Lesson 3: Shareability
You’ve learned that trust in email marketing is vital to growing your subscriber relationships and that copy facilitates the discussion. There is a secondary dimension to your relationship with subscribers in this digital age – social media.
In 2015, email marketing and social media will account for the largest increases in digital channel spending. These large increases means two things: that these channels are proving most valuable to marketers and email marketing continues to be a viable channel. Smart marketers will not only be looking to these channels more going forward, they will be looking at ways to utilize one to aid the other and vice versa.
Here are 5 tips that can make your emails and your social media presence seamless for subscribers:
1. Tailor the conversation to the medium. Email subscribers may be looking to you to provide tips and ideas in a regular newsletter. Facebook followers might want deals and promotions. The opposite could be true as well; it all depends on your subscribers. Cooking retailer, Wilton, surveyed their subscribers and followers to find huge disparities in their audiences. Once they learned what each audience was looking for, they were able to appeal to the variety of interests through the correct channel. If your email and social media content is exactly the same, you may be missing the mark with your subscribers. Remember, you want to nurture your relationships with subscribers, so make sure your content is relevant. Try out a survey of your own and make a strategy based around that instead of your own presumptions. Speaking of...
2. Be aware of your audience’s social medium of choice. If you’re a cooking and baking company like Wilton, you may want to focus your efforts on sites like Pinterest, Instagram, and Facebook where pictures and recipes thrive. If they were to spend all their time on LinkedIn, they may be missing a lot of potential visibility. Think about your company’s vertical and which social media site best relates to it. This doesn’t mean that you shouldn’t be on other sites, but it may guide how you allocate time. Additionally, the emails you should be using to push to these pages should complement the image you project online.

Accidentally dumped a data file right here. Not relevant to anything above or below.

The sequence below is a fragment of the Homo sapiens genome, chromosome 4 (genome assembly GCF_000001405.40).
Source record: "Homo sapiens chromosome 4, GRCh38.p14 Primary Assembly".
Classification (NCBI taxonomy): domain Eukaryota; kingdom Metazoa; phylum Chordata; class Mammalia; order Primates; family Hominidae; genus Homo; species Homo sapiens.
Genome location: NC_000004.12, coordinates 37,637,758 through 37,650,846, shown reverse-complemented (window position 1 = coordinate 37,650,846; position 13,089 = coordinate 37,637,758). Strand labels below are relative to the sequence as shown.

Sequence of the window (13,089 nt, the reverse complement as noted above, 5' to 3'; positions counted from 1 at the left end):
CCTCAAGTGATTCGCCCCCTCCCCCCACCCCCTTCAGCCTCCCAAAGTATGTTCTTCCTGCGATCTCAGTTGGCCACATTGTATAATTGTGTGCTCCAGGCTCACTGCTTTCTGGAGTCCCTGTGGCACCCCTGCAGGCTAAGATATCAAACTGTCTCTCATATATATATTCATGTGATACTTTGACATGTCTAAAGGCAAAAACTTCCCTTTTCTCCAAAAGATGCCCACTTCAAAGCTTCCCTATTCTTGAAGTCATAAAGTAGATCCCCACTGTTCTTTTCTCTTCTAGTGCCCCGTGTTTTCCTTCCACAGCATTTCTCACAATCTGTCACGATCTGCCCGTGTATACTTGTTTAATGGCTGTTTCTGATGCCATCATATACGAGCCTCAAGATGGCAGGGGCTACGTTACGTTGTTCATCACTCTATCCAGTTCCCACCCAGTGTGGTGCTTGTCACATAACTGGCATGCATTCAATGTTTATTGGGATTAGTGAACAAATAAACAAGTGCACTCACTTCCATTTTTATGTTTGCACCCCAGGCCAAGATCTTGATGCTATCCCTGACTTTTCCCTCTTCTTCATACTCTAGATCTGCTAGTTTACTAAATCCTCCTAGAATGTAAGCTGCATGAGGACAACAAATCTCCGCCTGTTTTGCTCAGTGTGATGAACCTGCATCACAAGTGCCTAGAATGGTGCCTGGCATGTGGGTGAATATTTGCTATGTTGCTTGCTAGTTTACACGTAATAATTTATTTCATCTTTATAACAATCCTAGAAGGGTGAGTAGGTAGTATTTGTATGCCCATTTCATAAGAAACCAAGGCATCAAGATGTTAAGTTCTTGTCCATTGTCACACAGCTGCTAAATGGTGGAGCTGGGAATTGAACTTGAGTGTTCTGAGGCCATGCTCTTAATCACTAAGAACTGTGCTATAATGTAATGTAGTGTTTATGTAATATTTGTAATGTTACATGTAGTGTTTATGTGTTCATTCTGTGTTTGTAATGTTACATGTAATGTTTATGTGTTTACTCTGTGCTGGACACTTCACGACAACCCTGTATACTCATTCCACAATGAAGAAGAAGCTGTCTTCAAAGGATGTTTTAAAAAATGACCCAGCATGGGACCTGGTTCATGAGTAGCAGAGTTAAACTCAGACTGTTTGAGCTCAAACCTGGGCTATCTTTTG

3. Integrate liking/following into email. It is fairly common practice to include social links in email. Many companies end up adding them because they “should” without putting much thought into why or to what end. If you aren’t seeing any success with your social in email strategy, perhaps it’s time to switch it up. Instead of simply adding the links at the bottom on every email, try an email dedicated to gaining followers or carving out a larger space that focuses on social in a popular email (like a newsletter). Subscribers may find their eyes glazing over once they’re at the bottom of an email, so you may be missing out on potential followers if they’re buried in every email.
4. Integrate subscribing into social. “Social media audiences are ‘leased’ rather than owned, and nothing exemplifies this truth better than Facebook’s declining organic reach” (Reachmail). Email, with opt-in subscribers, is a truly owned channel and should remain a focus. However, followers on social media are important for your brand and growing your visibility so you should be leveraging Twitter and Facebook to grow subscriptions. On Facebook, you can add an anchored link onto your page that subscribes followers when they click.Twitter cards are a great way for companies to promote their email newsletter without appearing too ad-like. Which leads to…
5. Preview your email content on social. Facebook and Twitter are great avenues to preview the deals and content from your emails. If you preview a few of the deals or articles before your newsletter is released and link to where to sign up, you can build a bit of anticipation and curiosity – and probably your subscription list.
Too many marketers are looking at social media marketing and email marketing as separate and contradicting channels. Instead of keeping them apart, utilize the power of each to help the other in strategic ways.